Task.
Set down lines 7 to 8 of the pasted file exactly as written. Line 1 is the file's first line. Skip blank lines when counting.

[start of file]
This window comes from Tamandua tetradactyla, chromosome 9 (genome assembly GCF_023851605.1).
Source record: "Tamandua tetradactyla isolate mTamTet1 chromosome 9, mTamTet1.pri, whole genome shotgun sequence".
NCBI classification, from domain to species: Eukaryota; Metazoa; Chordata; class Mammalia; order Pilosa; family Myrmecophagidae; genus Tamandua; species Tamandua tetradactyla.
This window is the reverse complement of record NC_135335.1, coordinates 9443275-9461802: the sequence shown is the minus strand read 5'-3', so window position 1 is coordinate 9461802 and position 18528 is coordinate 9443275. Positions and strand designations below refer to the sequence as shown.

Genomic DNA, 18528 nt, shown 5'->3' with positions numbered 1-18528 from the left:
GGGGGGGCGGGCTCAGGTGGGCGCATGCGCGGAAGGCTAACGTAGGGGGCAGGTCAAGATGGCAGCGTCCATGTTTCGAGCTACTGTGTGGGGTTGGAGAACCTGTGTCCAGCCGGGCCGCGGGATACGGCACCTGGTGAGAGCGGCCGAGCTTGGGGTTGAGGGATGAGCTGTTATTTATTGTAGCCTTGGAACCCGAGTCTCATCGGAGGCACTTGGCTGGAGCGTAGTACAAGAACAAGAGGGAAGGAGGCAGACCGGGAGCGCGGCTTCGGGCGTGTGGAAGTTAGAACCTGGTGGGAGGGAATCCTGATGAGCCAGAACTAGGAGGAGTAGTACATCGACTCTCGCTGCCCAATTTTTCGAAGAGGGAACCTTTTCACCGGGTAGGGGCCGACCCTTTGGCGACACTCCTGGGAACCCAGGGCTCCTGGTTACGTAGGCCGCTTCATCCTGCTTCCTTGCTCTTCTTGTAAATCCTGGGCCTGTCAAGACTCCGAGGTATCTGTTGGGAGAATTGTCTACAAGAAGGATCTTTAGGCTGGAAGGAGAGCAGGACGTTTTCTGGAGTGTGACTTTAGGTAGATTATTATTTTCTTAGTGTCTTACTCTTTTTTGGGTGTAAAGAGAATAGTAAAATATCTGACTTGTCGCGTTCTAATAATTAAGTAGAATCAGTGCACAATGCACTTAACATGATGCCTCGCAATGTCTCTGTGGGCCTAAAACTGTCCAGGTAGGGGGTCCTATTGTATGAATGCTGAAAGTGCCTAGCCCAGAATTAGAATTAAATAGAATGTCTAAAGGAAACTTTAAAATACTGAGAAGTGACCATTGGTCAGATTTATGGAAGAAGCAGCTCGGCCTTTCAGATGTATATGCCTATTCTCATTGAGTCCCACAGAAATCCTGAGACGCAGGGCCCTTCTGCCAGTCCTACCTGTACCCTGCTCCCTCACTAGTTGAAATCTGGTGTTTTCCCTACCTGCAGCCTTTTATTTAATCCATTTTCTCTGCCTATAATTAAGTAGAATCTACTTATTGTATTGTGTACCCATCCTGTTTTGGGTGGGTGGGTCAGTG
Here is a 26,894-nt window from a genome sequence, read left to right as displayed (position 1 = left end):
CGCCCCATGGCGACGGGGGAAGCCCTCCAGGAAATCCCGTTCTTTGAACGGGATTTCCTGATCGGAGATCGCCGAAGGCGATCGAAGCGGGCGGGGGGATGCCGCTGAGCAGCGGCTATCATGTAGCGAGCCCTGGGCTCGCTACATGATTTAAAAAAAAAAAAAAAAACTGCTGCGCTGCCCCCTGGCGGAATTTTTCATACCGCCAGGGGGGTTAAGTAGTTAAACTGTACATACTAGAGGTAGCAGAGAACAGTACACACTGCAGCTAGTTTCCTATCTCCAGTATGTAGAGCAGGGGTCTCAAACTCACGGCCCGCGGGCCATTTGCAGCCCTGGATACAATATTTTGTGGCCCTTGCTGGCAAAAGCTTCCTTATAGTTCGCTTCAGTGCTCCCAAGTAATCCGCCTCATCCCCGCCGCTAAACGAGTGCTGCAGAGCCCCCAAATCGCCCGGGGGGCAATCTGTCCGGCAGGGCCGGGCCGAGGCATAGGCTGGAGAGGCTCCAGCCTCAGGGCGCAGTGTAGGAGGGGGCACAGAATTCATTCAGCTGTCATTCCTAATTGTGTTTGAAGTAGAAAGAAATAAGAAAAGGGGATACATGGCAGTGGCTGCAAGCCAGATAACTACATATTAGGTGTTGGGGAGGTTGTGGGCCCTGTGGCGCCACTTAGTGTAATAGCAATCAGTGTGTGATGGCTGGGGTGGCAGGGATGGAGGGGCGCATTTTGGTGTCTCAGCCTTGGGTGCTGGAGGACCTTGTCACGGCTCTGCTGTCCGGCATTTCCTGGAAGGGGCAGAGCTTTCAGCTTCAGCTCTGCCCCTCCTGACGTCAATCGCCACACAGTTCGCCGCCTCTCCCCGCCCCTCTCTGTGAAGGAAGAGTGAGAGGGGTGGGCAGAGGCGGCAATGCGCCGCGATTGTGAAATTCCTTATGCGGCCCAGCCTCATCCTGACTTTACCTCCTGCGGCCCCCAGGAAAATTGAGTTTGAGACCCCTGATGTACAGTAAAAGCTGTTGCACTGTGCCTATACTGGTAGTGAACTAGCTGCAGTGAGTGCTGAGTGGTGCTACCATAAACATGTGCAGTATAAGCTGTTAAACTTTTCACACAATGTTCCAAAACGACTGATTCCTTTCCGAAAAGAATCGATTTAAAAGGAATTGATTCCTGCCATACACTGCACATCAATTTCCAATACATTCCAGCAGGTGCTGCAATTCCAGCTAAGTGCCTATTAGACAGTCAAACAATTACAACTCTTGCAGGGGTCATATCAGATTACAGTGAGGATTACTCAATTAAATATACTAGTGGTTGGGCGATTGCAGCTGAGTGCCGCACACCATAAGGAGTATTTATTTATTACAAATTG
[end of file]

Here is a 26,894-nt window from a genome sequence, read left to right as displayed (position 1 = left end):
CGCCCCATGGCGACGGGGGAAGCCCTCCAGGAAATCCCGTTCTTTGAACGGGATTTCCTGATCGGAGATCGCCGAAGGCGATCGAAGCGGGCGGGGGGATGCCGCTGAGCAGCGGCTATCATGTAGCGAGCCCTGGGCTCGCTACATGATTTAAAAAAAAAAAAAAAAACTGCTGCGCTGCCCCCTGGCGGAATTTTTCATACCGCCAGGGGGGTTAAGTAGTTAAACTGTACATACTAGAGGTAGCAGAGAACAGTACACACTGCAGCTAGTTTCCTATCTCCAGTATGTAGAGCAGGGGTCTCAAACTCACGGCCCGCGGGCCATTTGCAGCCCTGGATACAATATTTTGTGGCCCTTGCTGGCAAAAGCTTCCTTATAGTTCGCTTCAGTGCTCCCAAGTAATCCGCCTCATCCCCGCCGCTAAACGAGTGCTGCAGAGCCCCCAAATCGCCCGGGGGGCAATCTGTCCGGCAGGGCCGGGCCGAGGCATAGGCTGGAGAGGCTCCAGCCTCAGGGCGCAGTGTAGGAGGGGGCACAGAATTCATTCAGCTGTCATTCCTAATTGTGTTTGAAGTAGAAAGAAATAAGAAAAGGGGATACATGGCAGTGGCTGCAAGCCAGATAACTACATATTAGGTGTTGGGGAGGTTGTGGGCCCTGTGGCGCCACTTAGTGTAATAGCAATCAGTGTGTGATGGCTGGGGTGGCAGGGATGGAGGGGCGCATTTTGGTGTCTCAGCCTTGGGTGCTGGAGGACCTTGTCACGGCTCTGCTGTCCGGCATTTCCTGGAAGGGGCAGAGCTTTCAGCTTCAGCTCTGCCCCTCCTGACGTCAATCGCCACACAGTTCGCCGCCTCTCCCCGCCCCTCTCTGTGAAGGAAGAGTGAGAGGGGTGGGCAGAGGCGGCAATGCGCCGCGATTGTGAAATTCCTTATGCGGCCCAGCCTCATCCTGACTTTACCTCCTGCGGCCCCCAGGAAAATTGAGTTTGAGACCCCTGATGTACAGTAAAAGCTGTTGCACTGTGCCTATACTGGTAGTGAACTAGCTGCAGTGAGTGCTGAGTGGTGCTACCATAAACATGTGCAGTATAAGCTGTTAAACTTTTCACACAATGTTCCAAAACGACTGATTCCTTTCCGAAAAGAATCGATTTAAAAGGAATTGATTCCTGCCATACACTGCACATCAATTTCCAATACATTCCAGCAGGTGCTGCAATTCCAGCTAAGTGCCTATTAGACAGTCAAACAATTACAACTCTTGCAGGGGTCATATCAGATTACAGTGAGGATTACTCAATTAAATATACTAGTGGTTGGGCGATTGCAGCTGAGTGCCGCACACCATAAGGAGTATTTATTTATTACAAATTG